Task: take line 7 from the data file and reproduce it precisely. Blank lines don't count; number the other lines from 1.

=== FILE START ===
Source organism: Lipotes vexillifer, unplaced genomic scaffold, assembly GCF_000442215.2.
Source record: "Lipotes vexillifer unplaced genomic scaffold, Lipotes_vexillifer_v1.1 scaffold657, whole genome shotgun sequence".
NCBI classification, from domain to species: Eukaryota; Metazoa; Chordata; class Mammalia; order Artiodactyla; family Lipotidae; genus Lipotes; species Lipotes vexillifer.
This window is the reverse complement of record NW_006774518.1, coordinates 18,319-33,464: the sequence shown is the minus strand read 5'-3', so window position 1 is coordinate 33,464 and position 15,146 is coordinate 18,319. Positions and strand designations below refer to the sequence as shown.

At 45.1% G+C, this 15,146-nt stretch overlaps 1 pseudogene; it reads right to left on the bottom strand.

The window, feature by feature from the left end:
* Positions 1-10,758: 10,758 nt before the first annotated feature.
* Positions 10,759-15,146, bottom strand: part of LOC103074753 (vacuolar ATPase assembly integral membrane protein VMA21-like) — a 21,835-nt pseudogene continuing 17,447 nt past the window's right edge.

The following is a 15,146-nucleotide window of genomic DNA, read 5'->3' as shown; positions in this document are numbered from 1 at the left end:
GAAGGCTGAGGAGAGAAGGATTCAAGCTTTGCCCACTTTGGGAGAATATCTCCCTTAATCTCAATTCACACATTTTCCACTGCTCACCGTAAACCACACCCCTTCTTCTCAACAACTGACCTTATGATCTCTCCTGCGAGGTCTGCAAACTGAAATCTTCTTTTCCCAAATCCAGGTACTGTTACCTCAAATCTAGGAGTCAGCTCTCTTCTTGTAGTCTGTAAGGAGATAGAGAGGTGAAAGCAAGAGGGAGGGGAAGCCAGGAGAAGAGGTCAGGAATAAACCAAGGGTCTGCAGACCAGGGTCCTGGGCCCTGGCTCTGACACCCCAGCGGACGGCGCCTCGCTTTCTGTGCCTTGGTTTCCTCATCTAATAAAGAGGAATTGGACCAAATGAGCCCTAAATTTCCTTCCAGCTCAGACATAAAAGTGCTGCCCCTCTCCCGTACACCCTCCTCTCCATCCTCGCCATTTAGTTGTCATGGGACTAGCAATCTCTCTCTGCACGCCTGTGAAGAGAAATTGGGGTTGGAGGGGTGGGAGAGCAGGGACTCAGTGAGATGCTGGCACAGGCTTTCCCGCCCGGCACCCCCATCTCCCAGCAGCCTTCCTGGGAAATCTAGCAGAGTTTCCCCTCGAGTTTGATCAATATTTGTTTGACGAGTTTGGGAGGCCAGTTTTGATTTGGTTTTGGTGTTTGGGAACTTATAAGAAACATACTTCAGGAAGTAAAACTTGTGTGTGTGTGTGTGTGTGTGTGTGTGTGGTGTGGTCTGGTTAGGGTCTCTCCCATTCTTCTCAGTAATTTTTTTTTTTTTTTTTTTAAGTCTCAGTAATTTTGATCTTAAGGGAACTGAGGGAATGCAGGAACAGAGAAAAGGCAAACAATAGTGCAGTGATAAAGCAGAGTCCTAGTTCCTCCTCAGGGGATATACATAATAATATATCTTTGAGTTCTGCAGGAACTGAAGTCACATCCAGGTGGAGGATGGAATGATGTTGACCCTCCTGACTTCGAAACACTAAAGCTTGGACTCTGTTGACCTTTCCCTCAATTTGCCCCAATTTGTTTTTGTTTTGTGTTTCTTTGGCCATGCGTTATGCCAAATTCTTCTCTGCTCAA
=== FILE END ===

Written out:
* Positions 1-10,758: 10,758 nt before the first annotated feature.